Monday, November 23, 2015

Young Fathers - White Men Are Black Men Too

While refining my list of notable albums for end of the year awards, I discovered that one of the albums in my likely top 20 list had not been featured.  I suspect the reason is that I received my copy while recovering from an accident, but I nevertheless feel that the omission should be corrected, so here it the belated feature for White Men Are Black Men Too, by Young Fathers.

With a wide scope concept of pop music, versatile compositions, tons of ability and an insistence on delivering their art on their own terms Young Fathers are, in my opinion, one of the more exciting bands indie music.  Previously, the Edinburgh trio released two EPs (Tape One and Tape Two) and an LP, Dead, which won the Mercury Prize.  White Men Are Black Men Too finds the band continuing to tighten their musical expression while testing boundaries, both musical and thematic.  The lyrics are clear-eyed and direct.  The breadth of possible musical cousins, if not influences, such as TV On The Radio, Arcade Fire, Dirigible Planets, R&B and neo-soul illustrate why Young Fathers confound those who would put them in a genre box and try to explain their music from a single perspective.  It seems to me that all one can do is let the music wash over you and tell the world what you hear.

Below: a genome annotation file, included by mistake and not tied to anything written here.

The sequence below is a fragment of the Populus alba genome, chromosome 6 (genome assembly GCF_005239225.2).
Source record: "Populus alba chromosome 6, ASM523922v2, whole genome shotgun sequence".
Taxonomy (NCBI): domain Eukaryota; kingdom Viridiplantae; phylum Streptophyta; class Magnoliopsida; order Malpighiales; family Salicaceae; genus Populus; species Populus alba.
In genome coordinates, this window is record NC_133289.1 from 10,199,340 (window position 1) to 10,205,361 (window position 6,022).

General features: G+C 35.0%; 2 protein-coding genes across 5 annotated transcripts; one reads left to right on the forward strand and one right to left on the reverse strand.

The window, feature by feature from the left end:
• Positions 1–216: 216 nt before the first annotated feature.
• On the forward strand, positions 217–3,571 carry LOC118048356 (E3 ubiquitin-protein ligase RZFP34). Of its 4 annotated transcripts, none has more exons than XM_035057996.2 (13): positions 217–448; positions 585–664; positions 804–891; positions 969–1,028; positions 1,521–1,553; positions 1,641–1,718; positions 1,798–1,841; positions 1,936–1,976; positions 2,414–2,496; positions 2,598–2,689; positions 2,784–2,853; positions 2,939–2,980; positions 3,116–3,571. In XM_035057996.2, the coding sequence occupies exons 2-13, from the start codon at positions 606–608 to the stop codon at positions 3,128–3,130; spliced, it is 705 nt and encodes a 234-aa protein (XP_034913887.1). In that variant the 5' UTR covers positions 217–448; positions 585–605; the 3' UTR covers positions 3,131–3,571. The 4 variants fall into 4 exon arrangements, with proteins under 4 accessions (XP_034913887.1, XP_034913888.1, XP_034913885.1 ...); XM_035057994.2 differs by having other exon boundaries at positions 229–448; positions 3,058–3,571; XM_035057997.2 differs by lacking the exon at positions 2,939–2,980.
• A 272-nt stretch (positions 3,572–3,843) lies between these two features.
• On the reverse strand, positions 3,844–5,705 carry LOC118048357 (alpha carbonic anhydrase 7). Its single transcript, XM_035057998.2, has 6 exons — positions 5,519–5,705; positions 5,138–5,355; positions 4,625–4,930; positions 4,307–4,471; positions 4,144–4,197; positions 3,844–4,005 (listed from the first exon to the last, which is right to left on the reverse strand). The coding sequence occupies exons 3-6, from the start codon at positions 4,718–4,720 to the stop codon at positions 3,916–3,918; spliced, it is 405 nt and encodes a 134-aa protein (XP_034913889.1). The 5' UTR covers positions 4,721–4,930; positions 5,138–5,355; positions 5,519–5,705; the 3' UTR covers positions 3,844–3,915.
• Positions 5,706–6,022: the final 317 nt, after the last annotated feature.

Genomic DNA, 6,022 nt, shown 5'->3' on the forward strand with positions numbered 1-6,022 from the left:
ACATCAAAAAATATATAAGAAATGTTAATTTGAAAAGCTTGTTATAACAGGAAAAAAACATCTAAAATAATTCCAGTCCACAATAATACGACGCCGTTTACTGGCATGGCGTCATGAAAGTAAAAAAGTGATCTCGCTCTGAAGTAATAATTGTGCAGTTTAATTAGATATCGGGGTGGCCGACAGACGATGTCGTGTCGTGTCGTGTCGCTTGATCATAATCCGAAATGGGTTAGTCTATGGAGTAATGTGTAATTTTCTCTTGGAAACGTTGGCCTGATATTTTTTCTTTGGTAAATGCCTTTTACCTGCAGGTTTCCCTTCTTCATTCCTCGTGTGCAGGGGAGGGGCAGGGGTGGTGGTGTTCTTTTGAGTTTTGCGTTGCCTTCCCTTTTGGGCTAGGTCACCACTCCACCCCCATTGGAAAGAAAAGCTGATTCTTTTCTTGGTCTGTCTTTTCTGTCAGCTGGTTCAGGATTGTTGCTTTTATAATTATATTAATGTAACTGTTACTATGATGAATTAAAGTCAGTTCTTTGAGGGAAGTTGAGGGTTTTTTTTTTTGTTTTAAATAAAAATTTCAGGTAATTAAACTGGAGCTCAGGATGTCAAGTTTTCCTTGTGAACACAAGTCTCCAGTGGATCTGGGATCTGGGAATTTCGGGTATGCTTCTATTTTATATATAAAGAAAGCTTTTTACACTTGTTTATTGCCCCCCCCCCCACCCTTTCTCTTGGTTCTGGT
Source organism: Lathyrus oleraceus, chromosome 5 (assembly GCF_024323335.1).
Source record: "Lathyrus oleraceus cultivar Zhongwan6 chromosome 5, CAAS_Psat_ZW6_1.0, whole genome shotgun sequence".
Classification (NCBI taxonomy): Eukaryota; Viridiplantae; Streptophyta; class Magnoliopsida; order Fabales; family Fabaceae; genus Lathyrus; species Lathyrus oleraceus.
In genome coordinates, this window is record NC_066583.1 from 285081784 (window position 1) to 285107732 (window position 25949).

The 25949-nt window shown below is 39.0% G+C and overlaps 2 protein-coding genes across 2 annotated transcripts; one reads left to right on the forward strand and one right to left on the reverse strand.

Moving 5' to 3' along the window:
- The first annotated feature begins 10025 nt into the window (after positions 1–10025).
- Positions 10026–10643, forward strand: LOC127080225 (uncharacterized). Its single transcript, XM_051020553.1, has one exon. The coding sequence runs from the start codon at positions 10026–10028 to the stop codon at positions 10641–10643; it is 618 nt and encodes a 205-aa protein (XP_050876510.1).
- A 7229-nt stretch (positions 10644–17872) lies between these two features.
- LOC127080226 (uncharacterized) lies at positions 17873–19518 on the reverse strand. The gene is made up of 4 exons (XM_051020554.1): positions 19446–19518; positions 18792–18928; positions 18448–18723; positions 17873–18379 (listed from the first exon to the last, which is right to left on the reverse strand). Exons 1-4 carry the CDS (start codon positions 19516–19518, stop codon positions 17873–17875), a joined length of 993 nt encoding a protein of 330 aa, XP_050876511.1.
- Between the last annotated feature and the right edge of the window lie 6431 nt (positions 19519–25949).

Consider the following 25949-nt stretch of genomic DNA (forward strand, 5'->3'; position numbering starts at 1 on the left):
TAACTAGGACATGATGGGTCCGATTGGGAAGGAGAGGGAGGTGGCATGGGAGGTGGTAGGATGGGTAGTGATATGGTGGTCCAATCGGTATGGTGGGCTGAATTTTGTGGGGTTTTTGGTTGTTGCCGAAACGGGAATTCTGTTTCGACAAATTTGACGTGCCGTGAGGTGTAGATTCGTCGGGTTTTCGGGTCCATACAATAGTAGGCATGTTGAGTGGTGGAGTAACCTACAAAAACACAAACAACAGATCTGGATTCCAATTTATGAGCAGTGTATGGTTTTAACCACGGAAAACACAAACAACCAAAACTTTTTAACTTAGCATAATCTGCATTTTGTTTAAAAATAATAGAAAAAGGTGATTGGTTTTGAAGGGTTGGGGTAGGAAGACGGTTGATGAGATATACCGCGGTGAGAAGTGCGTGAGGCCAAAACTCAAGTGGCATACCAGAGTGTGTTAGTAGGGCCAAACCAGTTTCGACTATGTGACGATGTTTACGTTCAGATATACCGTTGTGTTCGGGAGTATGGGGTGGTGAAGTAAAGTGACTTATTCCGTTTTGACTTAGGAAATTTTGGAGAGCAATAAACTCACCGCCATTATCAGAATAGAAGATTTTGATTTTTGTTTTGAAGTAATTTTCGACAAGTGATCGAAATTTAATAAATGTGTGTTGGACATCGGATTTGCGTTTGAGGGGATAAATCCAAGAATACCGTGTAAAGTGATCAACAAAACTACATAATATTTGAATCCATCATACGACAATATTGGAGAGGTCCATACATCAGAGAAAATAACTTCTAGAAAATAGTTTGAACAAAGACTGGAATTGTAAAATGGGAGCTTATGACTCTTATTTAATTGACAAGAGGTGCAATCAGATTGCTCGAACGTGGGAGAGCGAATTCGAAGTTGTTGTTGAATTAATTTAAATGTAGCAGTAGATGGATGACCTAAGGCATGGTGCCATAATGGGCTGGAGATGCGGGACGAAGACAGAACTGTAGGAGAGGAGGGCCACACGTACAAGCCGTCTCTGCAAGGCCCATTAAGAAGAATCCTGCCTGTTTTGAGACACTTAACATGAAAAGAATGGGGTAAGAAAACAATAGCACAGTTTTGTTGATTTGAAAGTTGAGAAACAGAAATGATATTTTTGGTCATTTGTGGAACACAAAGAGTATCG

And what you hear are strong pop melodies, aggressive bass and percussion and plenty of frills filling in at the higher register.  Each song is like unwrapping a present, unraveling at its own pace and in its own unique way.  As a whole, it is a big sound born of big ambition teamed with breathtaking talent.  The best pop music is made by having something to say, and then saying it well.  Based on this album, Young Fathers are near the head of the class in pop music.

For those unfamiliar with the band, they call themselves Young Fathers because each of them is named after his father.  Based in Edinburgh, Graham 'G' Hastings was born in that city, while Alloysious Massaquoi is from Liberia via Ghana, and Kayus Bankole grew up in the United States, but his parents were from Nigerian.


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